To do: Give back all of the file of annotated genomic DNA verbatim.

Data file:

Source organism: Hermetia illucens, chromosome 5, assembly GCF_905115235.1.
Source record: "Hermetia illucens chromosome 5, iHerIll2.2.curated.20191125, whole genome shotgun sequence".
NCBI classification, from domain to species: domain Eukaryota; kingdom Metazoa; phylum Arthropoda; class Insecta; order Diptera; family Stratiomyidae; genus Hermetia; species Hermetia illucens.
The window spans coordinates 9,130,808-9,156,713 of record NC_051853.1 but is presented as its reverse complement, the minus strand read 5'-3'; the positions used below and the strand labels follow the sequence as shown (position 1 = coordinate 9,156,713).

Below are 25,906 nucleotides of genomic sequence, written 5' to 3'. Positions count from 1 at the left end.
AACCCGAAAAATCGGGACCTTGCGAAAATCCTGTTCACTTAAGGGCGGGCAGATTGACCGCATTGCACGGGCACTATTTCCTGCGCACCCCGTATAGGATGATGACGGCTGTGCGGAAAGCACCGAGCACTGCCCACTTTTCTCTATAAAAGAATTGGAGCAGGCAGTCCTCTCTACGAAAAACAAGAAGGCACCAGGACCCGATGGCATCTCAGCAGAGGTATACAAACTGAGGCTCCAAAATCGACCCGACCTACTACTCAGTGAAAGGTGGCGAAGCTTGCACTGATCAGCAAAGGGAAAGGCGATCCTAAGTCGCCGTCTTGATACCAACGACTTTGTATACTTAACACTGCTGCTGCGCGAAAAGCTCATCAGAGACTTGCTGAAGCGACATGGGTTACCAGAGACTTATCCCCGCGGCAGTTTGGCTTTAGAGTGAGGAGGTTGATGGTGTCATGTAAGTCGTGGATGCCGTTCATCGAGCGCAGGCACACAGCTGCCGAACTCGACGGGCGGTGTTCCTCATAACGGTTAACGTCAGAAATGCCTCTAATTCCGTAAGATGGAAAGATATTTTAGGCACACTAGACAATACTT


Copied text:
Source organism: Hermetia illucens, chromosome 5, assembly GCF_905115235.1.
Source record: "Hermetia illucens chromosome 5, iHerIll2.2.curated.20191125, whole genome shotgun sequence".
NCBI classification, from domain to species: domain Eukaryota; kingdom Metazoa; phylum Arthropoda; class Insecta; order Diptera; family Stratiomyidae; genus Hermetia; species Hermetia illucens.
The window spans coordinates 9,130,808-9,156,713 of record NC_051853.1 but is presented as its reverse complement, the minus strand read 5'-3'; the positions used below and the strand labels follow the sequence as shown (position 1 = coordinate 9,156,713).

Below are 25,906 nucleotides of genomic sequence, written 5' to 3'. Positions count from 1 at the left end.
AACCCGAAAAATCGGGACCTTGCGAAAATCCTGTTCACTTAAGGGCGGGCAGATTGACCGCATTGCACGGGCACTATTTCCTGCGCACCCCGTATAGGATGATGACGGCTGTGCGGAAAGCACCGAGCACTGCCCACTTTTCTCTATAAAAGAATTGGAGCAGGCAGTCCTCTCTACGAAAAACAAGAAGGCACCAGGACCCGATGGCATCTCAGCAGAGGTATACAAACTGAGGCTCCAAAATCGACCCGACCTACTACTCAGTGAAAGGTGGCGAAGCTTGCACTGATCAGCAAAGGGAAAGGCGATCCTAAGTCGCCGTCTTGATACCAACGACTTTGTATACTTAACACTGCTGCTGCGCGAAAAGCTCATCAGAGACTTGCTGAAGCGACATGGGTTACCAGAGACTTATCCCCGCGGCAGTTTGGCTTTAGAGTGAGGAGGTTGATGGTGTCATGTAAGTCGTGGATGCCGTTCATCGAGCGCAGGCACACAGCTGCCGAACTCGACGGGCGGTGTTCCTCATAACGGTTAACGTCAGAAATGCCTCTAATTCCGTAAGATGGAAAGATATTTTAGGCACACTAGACAATACTT